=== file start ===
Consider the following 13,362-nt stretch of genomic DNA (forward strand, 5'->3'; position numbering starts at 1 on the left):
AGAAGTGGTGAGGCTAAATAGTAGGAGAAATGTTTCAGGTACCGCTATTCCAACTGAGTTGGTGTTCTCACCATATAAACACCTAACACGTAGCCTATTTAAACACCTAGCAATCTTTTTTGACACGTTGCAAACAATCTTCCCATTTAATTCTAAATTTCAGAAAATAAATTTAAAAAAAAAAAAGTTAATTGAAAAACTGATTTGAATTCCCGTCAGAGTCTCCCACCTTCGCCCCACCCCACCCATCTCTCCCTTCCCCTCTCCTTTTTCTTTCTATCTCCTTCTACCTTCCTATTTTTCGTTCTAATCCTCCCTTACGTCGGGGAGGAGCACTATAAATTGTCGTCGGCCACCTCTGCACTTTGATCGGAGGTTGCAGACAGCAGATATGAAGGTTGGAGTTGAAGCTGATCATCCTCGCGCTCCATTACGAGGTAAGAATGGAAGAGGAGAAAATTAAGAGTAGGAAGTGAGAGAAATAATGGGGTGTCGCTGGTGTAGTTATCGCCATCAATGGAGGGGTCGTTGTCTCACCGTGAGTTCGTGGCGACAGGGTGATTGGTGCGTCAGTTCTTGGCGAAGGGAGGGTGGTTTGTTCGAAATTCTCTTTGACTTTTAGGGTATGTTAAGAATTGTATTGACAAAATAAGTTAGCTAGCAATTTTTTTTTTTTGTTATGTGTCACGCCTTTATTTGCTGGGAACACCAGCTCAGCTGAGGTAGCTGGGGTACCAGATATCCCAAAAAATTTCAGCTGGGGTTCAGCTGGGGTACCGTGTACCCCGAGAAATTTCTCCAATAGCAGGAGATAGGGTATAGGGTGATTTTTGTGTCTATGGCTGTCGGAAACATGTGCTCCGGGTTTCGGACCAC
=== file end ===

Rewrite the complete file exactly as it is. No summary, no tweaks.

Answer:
Consider the following 13,362-nt stretch of genomic DNA (forward strand, 5'->3'; position numbering starts at 1 on the left):
AGAAGTGGTGAGGCTAAATAGTAGGAGAAATGTTTCAGGTACCGCTATTCCAACTGAGTTGGTGTTCTCACCATATAAACACCTAACACGTAGCCTATTTAAACACCTAGCAATCTTTTTTGACACGTTGCAAACAATCTTCCCATTTAATTCTAAATTTCAGAAAATAAATTTAAAAAAAAAAAAGTTAATTGAAAAACTGATTTGAATTCCCGTCAGAGTCTCCCACCTTCGCCCCACCCCACCCATCTCTCCCTTCCCCTCTCCTTTTTCTTTCTATCTCCTTCTACCTTCCTATTTTTCGTTCTAATCCTCCCTTACGTCGGGGAGGAGCACTATAAATTGTCGTCGGCCACCTCTGCACTTTGATCGGAGGTTGCAGACAGCAGATATGAAGGTTGGAGTTGAAGCTGATCATCCTCGCGCTCCATTACGAGGTAAGAATGGAAGAGGAGAAAATTAAGAGTAGGAAGTGAGAGAAATAATGGGGTGTCGCTGGTGTAGTTATCGCCATCAATGGAGGGGTCGTTGTCTCACCGTGAGTTCGTGGCGACAGGGTGATTGGTGCGTCAGTTCTTGGCGAAGGGAGGGTGGTTTGTTCGAAATTCTCTTTGACTTTTAGGGTATGTTAAGAATTGTATTGACAAAATAAGTTAGCTAGCAATTTTTTTTTTTTGTTATGTGTCACGCCTTTATTTGCTGGGAACACCAGCTCAGCTGAGGTAGCTGGGGTACCAGATATCCCAAAAAATTTCAGCTGGGGTTCAGCTGGGGTACCGTGTACCCCGAGAAATTTCTCCAATAGCAGGAGATAGGGTATAGGGTGATTTTTGTGTCTATGGCTGTCGGAAACATGTGCTCCGGGTTTCGGACCAC